Members of the Rastafarian community complained that law enforcement officials unfairly targeted them. However, it was not clear whether such complaints reflected discrimination on the basis of religious belief or were due to the group's illegal use of marijuana as part of Rastafarian religious practice. In 2003 a parliamentary joint select committee on marijuana recommended decriminalization of possession of small quantities of marijuana. In April the Senate passed a resolution to have the committee reconvene and conclude its deliberations, but by year's end the committee had not met.
There was a small practicing Jewish congregation in the country. There were no reports of societal abuses or discrimination, including anti-Semitic acts.
For a more detailed discussion, see the 2006 International Religious Freedom Report.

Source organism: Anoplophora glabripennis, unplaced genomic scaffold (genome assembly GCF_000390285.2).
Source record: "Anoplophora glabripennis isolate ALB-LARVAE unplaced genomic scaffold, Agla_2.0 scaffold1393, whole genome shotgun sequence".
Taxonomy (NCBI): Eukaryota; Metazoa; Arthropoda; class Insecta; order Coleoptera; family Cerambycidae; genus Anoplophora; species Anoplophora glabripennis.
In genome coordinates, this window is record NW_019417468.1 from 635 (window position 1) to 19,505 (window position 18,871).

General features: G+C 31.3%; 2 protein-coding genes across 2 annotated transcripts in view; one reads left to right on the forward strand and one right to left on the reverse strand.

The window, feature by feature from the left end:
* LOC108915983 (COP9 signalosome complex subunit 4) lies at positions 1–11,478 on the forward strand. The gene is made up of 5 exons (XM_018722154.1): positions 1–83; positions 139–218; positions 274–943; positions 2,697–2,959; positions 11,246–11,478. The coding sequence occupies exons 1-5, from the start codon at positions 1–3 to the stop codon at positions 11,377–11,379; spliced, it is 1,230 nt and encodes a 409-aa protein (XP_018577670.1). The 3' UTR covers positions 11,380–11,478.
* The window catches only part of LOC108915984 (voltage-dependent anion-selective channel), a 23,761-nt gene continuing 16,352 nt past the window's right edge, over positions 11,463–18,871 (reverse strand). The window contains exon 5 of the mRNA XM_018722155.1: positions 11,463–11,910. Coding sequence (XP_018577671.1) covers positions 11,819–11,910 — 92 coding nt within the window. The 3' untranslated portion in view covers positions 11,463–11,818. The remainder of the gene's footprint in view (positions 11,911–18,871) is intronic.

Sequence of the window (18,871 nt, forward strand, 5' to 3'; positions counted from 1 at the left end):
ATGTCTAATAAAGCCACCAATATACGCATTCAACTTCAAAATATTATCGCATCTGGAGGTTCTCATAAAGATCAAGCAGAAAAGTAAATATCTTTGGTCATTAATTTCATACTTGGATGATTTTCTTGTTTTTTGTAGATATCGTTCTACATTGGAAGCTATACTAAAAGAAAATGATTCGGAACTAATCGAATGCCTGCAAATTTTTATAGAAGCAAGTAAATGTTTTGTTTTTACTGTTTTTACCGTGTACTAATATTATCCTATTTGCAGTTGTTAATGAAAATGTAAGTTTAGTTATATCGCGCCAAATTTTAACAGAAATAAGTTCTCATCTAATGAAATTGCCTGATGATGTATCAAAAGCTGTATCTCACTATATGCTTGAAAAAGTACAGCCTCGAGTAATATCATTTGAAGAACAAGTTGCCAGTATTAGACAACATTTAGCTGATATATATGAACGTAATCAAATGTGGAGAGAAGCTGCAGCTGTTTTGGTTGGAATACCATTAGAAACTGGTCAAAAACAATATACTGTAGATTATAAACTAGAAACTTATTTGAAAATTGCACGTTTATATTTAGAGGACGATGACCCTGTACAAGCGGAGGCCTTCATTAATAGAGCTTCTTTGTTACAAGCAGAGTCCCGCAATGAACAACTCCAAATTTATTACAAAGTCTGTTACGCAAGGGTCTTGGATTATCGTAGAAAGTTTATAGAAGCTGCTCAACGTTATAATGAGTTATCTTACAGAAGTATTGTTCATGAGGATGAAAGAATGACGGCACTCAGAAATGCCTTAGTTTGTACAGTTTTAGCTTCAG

d. Freedom of Movement within the Country, Foreign Travel, Emigration, and Repatriation
The law provides for these rights, and the government generally respected them in practice.
The law prohibits forced exile, and there were no reports that it occurred.
Protection of Refugees
The law does not provide for the granting of asylum or refugee status in accordance with the 1951 UN Convention relating to the Status of Refugees and its 1967 protocol, but the government has established a system for providing protection to refugees. In practice the government provided protection against refoulement, the return of persons to a country where they feared persecution, and handled refugee or asylum cases administratively. The government cooperated with the office of the UN High Commissioner for Refugees and other humanitarian organizations in assisting refugees and asylum seekers.